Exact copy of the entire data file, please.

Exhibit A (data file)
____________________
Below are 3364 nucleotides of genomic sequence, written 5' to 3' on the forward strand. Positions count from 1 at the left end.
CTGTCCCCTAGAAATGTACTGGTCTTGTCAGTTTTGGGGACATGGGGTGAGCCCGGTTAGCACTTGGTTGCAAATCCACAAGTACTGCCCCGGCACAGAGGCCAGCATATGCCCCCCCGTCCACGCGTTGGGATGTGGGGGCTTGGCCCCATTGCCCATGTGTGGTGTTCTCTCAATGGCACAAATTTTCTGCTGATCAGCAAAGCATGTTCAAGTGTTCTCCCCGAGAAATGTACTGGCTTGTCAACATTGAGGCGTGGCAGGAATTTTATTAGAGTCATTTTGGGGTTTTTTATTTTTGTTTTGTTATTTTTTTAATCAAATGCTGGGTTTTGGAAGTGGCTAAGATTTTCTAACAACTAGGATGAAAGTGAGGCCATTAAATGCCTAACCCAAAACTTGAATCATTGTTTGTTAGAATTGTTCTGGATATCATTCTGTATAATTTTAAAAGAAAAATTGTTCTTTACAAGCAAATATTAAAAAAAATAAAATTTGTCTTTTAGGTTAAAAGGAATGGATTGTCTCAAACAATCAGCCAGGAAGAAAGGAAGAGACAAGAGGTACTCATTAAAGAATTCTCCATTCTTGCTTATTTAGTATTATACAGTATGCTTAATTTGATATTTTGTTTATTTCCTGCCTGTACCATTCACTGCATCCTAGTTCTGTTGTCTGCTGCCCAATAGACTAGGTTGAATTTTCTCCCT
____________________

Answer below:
Below are 3364 nucleotides of genomic sequence, written 5' to 3' on the forward strand. Positions count from 1 at the left end.
CTGTCCCCTAGAAATGTACTGGTCTTGTCAGTTTTGGGGACATGGGGTGAGCCCGGTTAGCACTTGGTTGCAAATCCACAAGTACTGCCCCGGCACAGAGGCCAGCATATGCCCCCCCGTCCACGCGTTGGGATGTGGGGGCTTGGCCCCATTGCCCATGTGTGGTGTTCTCTCAATGGCACAAATTTTCTGCTGATCAGCAAAGCATGTTCAAGTGTTCTCCCCGAGAAATGTACTGGCTTGTCAACATTGAGGCGTGGCAGGAATTTTATTAGAGTCATTTTGGGGTTTTTTATTTTTGTTTTGTTATTTTTTTAATCAAATGCTGGGTTTTGGAAGTGGCTAAGATTTTCTAACAACTAGGATGAAAGTGAGGCCATTAAATGCCTAACCCAAAACTTGAATCATTGTTTGTTAGAATTGTTCTGGATATCATTCTGTATAATTTTAAAAGAAAAATTGTTCTTTACAAGCAAATATTAAAAAAAATAAAATTTGTCTTTTAGGTTAAAAGGAATGGATTGTCTCAAACAATCAGCCAGGAAGAAAGGAAGAGACAAGAGGTACTCATTAAAGAATTCTCCATTCTTGCTTATTTAGTATTATACAGTATGCTTAATTTGATATTTTGTTTATTTCCTGCCTGTACCATTCACTGCATCCTAGTTCTGTTGTCTGCTGCCCAATAGACTAGGTTGAATTTTCTCCCT